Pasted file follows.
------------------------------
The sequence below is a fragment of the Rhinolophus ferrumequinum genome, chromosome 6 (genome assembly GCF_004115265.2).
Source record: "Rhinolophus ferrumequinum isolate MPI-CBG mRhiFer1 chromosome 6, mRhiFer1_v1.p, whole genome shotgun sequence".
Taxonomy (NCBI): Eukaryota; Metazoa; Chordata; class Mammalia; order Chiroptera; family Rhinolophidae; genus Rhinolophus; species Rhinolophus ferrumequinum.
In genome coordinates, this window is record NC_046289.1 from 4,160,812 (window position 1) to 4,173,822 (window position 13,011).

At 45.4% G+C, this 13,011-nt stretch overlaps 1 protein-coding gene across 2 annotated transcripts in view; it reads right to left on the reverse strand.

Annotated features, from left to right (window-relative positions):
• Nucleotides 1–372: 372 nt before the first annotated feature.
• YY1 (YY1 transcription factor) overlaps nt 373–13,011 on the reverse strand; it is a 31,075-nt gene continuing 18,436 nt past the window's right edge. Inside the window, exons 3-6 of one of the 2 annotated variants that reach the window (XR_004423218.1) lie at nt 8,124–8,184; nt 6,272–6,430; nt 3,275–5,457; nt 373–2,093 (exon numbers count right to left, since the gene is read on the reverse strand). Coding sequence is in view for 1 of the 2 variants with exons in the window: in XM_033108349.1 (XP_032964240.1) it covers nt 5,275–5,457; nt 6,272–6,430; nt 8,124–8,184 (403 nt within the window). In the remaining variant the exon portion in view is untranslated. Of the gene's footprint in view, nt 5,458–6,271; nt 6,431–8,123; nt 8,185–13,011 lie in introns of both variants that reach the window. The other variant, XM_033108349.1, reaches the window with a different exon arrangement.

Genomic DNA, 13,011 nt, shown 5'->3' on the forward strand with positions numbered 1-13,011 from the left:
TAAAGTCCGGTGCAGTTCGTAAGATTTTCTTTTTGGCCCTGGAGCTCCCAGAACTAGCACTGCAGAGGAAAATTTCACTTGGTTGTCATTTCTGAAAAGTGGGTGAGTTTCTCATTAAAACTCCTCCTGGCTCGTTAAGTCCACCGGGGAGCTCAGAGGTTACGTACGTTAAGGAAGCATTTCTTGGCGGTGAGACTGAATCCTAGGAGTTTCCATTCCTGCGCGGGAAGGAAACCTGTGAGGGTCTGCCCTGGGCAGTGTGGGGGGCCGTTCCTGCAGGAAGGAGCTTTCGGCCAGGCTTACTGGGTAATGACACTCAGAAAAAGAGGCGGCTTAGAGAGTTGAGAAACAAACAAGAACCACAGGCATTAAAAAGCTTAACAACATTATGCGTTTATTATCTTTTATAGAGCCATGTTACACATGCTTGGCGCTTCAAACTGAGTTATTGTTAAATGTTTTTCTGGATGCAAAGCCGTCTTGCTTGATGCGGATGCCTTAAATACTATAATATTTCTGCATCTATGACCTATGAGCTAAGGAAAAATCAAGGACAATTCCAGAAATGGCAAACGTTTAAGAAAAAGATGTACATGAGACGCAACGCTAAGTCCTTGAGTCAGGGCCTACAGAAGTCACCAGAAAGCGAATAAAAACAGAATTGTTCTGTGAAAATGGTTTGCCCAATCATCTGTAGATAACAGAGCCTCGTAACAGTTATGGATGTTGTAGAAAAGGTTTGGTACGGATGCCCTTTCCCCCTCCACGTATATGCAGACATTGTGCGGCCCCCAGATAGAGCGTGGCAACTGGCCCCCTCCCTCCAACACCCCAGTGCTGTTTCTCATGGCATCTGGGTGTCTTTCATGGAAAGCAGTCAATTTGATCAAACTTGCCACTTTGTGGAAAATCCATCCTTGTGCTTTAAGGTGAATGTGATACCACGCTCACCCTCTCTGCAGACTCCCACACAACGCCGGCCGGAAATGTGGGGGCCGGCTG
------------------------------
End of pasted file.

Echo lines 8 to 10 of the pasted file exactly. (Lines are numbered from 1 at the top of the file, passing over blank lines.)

• YY1 (YY1 transcription factor) overlaps nt 373–13,011 on the reverse strand; it is a 31,075-nt gene continuing 18,436 nt past the window's right edge. Inside the window, exons 3-6 of one of the 2 annotated variants that reach the window (XR_004423218.1) lie at nt 8,124–8,184; nt 6,272–6,430; nt 3,275–5,457; nt 373–2,093 (exon numbers count right to left, since the gene is read on the reverse strand). Coding sequence is in view for 1 of the 2 variants with exons in the window: in XM_033108349.1 (XP_032964240.1) it covers nt 5,275–5,457; nt 6,272–6,430; nt 8,124–8,184 (403 nt within the window). In the remaining variant the exon portion in view is untranslated. Of the gene's footprint in view, nt 5,458–6,271; nt 6,431–8,123; nt 8,185–13,011 lie in introns of both variants that reach the window. The other variant, XM_033108349.1, reaches the window with a different exon arrangement.

Genomic DNA, 13,011 nt, shown 5'->3' on the forward strand with positions numbered 1-13,011 from the left:
TAAAGTCCGGTGCAGTTCGTAAGATTTTCTTTTTGGCCCTGGAGCTCCCAGAACTAGCACTGCAGAGGAAAATTTCACTTGGTTGTCATTTCTGAAAAGTGGGTGAGTTTCTCATTAAAACTCCTCCTGGCTCGTTAAGTCCACCGGGGAGCTCAGAGGTTACGTACGTTAAGGAAGCATTTCTTGGCGGTGAGACTGAATCCTAGGAGTTTCCATTCCTGCGCGGGAAGGAAACCTGTGAGGGTCTGCCCTGGGCAGTGTGGGGGGCCGTTCCTGCAGGAAGGAGCTTTCGGCCAGGCTTACTGGGTAATGACACTCAGAAAAAGAGGCGGCTTAGAGAGTTGAGAAACAAACAAGAACCACAGGCATTAAAAAGCTTAACAACATTATGCGTTTATTATCTTTTATAGAGCCATGTTACACATGCTTGGCGCTTCAAACTGAGTTATTGTTAAATGTTTTTCTGGATGCAAAGCCGTCTTGCTTGATGCGGATGCCTTAAATACTATAATATTTCTGCATCTATGACCTATGAGCTAAGGAAAAATCAAGGACAATTCCAGAAATGGCAAACGTTTAAGAAAAAGATGTACATGAGACGCAACGCTAAGTCCTTGAGTCAGGGCCTACAGAAGTCACCAGAAAGCGAATAAAAACAGAATTGTTCTGTGAAAATGGTTTGCCCAATCATCTGTAGATAACAGAGCCTCGTAACAGTTATGGATGTTGTAGAAAAGGTTTGGTACGGATGCCCTTTCCCCCTCCACGTATATGCAGACATTGTGCGGCCCCCAGATAGAGCGTGGCAACTGGCCCCCTCCCTCCAACACCCCAGTGCTGTTTCTCATGGCATCTGGGTGTCTTTCATGGAAAGCAGTCAATTTGATCAAACTTGCCACTTTGTGGAAAATCCATCCTTGTGCTTTAAGGTGAATGTGATACCACGCTCACCCTCTCTGCAGACTCCCACACAACGCCGGCCGGAAATGTGGGGGCCGGCTG